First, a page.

Guys! I finally did it! I deleted my Twitter! I can’t tell you how happy I am that I did. Leaving Twitter for a bit did wonders for my anxiety levels. John Green recently posted a video about how his leaving social media has affected his life, and while he reported (I thought) great improvements in his quality of life, he also said it wasn’t the revolution he’d thought it’d be. For me it was. When I started to tweet again in the past couple of weeks, I grew concerned that my addiction would latch itself onto my brain once more. So I clicked “deactivate” at 5am on a Tuesday morning.
My mind is clearer since I began my hiatus. (I posted about my struggles with social media here.) I have meditated every morning and night recently. I’ve started many notebooks: one for book-writing, one for poetry, a personal diary, a tiny on-the-go notebook for spare thoughts, and one for thoughts on books/reading. The last one is especially great because my book thoughts, it turns out, often don’t fit the character limits of Twitter or Goodreads or our notion of what a bookish blog post ought to accomplish. So I’m having a lot more book thoughts now!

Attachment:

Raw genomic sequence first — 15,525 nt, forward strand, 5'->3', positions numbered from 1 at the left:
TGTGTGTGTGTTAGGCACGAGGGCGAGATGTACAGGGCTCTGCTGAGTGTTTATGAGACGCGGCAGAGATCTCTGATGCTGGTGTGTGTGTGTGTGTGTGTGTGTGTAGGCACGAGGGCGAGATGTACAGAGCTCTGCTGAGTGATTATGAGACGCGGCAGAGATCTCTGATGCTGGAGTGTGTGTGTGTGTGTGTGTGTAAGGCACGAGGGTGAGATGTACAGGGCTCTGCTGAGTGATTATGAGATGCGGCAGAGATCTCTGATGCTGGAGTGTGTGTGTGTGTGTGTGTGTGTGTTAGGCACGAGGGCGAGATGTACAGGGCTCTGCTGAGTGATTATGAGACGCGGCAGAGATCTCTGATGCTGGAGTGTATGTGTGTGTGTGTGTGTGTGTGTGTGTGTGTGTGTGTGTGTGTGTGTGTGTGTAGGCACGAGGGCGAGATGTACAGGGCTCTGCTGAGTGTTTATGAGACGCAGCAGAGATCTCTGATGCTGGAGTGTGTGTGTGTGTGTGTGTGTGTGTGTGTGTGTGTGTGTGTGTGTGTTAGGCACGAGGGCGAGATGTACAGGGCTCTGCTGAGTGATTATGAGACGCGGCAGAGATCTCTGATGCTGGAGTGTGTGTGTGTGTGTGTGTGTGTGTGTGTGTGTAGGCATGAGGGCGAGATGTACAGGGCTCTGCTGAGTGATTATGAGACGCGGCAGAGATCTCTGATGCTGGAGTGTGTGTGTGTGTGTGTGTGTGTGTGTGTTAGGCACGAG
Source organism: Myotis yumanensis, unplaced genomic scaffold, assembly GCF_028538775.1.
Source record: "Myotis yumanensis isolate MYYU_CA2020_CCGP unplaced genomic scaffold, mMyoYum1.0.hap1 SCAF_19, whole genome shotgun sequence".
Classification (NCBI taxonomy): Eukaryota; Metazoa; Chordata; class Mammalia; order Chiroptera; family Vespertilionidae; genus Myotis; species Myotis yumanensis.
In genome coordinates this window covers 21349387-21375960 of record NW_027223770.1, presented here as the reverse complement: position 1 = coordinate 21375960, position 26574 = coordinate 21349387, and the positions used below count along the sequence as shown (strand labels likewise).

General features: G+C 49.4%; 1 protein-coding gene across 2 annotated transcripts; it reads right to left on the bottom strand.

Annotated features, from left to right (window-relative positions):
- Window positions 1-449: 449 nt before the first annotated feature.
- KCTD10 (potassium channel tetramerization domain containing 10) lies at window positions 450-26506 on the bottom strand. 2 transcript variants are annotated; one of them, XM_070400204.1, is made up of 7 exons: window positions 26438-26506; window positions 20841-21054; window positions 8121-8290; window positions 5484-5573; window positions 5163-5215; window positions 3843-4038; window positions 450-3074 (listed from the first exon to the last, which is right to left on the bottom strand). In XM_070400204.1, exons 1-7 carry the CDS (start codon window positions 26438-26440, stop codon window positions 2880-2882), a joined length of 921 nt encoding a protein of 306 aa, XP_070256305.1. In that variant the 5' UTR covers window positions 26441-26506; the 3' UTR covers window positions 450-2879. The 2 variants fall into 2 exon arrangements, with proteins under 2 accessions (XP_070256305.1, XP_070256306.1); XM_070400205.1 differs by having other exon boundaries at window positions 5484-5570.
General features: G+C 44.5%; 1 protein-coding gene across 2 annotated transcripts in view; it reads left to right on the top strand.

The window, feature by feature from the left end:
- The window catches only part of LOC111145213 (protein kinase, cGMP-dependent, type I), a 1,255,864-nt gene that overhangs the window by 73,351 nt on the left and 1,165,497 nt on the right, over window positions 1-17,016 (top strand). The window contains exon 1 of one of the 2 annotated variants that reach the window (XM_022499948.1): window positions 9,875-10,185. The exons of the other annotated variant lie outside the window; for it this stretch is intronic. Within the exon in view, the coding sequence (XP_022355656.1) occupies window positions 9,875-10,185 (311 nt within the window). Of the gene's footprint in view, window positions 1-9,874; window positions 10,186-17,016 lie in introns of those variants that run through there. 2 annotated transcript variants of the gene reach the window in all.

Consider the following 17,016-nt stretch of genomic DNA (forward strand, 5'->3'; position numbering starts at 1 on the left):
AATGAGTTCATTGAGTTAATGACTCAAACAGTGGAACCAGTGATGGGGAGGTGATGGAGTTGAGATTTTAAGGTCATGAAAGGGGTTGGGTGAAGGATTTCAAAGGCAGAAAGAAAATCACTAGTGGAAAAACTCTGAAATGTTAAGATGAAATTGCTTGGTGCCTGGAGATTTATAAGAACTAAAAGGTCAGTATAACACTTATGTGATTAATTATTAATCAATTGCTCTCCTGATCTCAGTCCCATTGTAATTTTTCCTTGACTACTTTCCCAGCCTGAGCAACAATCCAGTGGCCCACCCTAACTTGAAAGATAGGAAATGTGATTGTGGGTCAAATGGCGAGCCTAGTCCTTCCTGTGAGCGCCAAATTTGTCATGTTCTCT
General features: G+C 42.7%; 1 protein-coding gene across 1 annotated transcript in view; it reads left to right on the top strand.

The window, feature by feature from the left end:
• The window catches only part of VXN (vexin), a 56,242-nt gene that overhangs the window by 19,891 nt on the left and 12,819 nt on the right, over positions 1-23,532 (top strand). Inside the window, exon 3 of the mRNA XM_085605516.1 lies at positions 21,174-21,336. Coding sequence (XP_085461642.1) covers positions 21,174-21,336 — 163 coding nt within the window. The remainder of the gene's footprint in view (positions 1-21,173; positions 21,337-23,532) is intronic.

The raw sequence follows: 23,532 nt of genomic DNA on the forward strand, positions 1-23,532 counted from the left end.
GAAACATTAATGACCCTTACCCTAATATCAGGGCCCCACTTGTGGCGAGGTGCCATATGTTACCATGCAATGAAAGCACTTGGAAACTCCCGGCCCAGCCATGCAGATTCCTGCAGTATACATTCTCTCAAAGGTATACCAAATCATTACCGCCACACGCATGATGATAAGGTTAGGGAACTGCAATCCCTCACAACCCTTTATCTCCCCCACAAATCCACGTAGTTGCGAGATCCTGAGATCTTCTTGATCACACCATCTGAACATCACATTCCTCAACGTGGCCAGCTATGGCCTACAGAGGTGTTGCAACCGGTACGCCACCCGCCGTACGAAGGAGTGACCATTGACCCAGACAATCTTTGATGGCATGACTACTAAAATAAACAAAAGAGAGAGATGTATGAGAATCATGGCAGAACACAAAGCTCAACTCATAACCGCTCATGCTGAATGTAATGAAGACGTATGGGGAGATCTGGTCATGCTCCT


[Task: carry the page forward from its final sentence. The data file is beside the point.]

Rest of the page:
Pen and paper is back in vogue in my life. I can’t believe I lost those essential tools for thinking. I have found that precisely because I am writing I am thinking about topics my brain would otherwise not approach. The best part is it is all happening in private, so I can write about, say, the snobbism of Virginia Woolf, or even explore the potential toxicity of YA Twitter, without having to piss anyone off or have them try to tumble with me.